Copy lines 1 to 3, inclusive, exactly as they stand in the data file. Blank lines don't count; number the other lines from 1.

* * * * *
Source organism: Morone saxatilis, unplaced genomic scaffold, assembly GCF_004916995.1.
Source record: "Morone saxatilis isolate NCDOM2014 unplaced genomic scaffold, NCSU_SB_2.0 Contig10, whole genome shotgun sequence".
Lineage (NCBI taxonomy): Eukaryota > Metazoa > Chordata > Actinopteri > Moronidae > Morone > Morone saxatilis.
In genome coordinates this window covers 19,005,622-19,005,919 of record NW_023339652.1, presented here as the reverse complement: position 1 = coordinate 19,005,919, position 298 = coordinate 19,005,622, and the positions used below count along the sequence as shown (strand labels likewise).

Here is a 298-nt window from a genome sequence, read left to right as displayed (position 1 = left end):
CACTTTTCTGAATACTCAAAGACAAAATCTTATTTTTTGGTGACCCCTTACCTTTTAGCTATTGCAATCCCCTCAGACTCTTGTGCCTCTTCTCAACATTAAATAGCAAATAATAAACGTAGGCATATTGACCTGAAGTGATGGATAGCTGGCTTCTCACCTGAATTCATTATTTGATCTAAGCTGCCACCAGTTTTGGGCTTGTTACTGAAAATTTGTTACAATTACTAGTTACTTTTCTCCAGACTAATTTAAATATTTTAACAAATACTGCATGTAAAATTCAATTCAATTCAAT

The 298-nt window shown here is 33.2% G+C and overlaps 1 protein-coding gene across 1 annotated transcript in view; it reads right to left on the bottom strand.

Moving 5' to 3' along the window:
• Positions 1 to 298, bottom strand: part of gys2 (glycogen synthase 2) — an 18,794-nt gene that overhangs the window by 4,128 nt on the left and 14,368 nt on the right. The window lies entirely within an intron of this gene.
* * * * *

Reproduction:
Source organism: Morone saxatilis, unplaced genomic scaffold, assembly GCF_004916995.1.
Source record: "Morone saxatilis isolate NCDOM2014 unplaced genomic scaffold, NCSU_SB_2.0 Contig10, whole genome shotgun sequence".
Lineage (NCBI taxonomy): Eukaryota > Metazoa > Chordata > Actinopteri > Moronidae > Morone > Morone saxatilis.